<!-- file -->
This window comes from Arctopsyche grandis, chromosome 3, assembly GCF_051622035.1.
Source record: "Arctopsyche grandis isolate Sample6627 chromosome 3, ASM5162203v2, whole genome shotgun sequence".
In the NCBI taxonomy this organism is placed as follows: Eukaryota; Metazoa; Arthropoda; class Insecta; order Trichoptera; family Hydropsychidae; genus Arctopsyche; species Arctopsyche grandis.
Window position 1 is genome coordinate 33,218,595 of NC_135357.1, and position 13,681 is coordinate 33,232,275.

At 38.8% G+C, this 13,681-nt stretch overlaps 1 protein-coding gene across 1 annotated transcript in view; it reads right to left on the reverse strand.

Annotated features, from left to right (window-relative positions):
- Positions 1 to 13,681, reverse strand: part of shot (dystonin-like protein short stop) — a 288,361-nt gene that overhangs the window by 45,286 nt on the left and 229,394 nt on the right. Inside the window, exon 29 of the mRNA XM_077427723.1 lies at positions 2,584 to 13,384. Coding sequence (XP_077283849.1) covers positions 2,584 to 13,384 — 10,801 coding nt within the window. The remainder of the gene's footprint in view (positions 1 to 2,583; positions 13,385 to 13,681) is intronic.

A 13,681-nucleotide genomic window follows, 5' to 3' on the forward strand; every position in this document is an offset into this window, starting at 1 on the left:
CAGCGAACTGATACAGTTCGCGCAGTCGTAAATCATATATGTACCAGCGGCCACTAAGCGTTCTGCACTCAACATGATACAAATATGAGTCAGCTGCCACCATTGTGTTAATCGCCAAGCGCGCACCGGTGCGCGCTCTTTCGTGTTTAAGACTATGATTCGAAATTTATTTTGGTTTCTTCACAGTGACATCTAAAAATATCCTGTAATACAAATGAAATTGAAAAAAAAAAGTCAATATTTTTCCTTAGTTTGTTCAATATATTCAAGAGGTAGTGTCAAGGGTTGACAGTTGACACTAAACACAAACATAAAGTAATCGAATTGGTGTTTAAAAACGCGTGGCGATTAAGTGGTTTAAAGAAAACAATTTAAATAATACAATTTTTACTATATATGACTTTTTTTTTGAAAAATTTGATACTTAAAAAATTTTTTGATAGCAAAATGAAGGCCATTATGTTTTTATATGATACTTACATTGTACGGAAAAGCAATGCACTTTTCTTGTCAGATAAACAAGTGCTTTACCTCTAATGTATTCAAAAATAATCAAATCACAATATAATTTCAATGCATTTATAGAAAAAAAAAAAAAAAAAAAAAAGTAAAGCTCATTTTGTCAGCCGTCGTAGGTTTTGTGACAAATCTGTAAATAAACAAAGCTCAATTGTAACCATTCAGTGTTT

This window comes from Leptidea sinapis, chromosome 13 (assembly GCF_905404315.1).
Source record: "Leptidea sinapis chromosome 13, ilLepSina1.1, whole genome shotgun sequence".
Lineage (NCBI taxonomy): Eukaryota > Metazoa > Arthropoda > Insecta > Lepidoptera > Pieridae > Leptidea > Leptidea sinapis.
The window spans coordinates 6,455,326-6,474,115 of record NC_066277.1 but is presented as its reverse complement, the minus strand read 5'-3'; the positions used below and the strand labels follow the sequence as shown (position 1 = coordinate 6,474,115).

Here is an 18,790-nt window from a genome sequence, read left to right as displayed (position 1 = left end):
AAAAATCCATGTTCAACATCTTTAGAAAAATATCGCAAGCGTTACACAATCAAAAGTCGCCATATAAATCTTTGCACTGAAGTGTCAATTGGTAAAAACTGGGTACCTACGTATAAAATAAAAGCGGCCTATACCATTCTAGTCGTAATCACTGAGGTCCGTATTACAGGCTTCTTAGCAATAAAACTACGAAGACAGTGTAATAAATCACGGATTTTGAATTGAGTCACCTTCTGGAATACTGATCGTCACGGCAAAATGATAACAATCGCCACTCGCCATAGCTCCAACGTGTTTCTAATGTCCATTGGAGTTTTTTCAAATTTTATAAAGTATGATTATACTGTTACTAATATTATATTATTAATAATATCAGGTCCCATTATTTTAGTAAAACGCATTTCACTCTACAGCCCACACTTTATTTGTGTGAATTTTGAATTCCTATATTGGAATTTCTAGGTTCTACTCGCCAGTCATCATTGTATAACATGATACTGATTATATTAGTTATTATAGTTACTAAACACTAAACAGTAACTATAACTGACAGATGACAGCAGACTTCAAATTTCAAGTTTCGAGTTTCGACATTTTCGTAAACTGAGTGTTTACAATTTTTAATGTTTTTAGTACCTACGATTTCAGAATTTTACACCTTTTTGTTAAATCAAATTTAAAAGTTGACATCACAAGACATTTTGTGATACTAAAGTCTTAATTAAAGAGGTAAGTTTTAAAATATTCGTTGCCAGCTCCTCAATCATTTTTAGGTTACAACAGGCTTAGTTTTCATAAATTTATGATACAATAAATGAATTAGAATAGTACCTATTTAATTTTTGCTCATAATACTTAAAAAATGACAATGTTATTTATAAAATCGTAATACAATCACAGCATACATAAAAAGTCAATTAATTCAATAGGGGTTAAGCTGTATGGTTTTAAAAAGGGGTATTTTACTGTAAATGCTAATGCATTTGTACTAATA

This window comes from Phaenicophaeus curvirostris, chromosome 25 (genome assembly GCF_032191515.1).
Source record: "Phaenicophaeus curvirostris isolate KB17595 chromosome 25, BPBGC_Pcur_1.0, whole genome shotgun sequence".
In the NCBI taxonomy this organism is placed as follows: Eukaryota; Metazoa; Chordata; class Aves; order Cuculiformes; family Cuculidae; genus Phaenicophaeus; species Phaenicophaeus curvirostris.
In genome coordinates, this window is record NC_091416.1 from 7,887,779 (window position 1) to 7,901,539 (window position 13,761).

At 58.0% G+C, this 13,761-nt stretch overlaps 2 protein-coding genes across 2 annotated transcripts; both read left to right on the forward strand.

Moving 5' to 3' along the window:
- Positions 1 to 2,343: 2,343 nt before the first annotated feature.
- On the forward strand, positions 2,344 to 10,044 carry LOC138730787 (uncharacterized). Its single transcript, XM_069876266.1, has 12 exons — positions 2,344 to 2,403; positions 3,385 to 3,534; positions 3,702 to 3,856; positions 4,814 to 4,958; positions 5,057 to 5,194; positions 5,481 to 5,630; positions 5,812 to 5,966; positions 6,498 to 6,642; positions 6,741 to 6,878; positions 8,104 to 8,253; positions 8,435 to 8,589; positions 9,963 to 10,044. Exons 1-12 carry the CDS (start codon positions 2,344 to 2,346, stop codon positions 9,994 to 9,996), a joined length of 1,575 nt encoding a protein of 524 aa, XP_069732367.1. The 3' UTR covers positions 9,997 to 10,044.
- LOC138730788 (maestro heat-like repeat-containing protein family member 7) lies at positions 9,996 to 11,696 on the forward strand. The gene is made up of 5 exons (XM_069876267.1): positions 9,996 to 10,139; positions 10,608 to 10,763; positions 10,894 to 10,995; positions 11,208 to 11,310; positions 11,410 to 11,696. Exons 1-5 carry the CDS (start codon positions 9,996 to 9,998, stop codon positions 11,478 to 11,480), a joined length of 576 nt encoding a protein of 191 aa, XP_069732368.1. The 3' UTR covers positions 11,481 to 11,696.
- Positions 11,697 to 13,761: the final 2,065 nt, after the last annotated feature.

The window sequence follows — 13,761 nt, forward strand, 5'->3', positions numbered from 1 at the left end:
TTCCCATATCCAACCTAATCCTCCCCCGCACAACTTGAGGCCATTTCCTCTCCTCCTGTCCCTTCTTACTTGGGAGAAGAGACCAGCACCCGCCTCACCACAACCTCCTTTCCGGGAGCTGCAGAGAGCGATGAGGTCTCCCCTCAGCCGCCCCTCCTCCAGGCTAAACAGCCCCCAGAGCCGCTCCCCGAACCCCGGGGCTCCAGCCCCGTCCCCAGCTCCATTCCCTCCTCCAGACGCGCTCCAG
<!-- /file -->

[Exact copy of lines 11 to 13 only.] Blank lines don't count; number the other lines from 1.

Source record: "Leptidea sinapis chromosome 13, ilLepSina1.1, whole genome shotgun sequence".
Lineage (NCBI taxonomy): Eukaryota > Metazoa > Arthropoda > Insecta > Lepidoptera > Pieridae > Leptidea > Leptidea sinapis.
The window spans coordinates 6,455,326-6,474,115 of record NC_066277.1 but is presented as its reverse complement, the minus strand read 5'-3'; the positions used below and the strand labels follow the sequence as shown (position 1 = coordinate 6,474,115).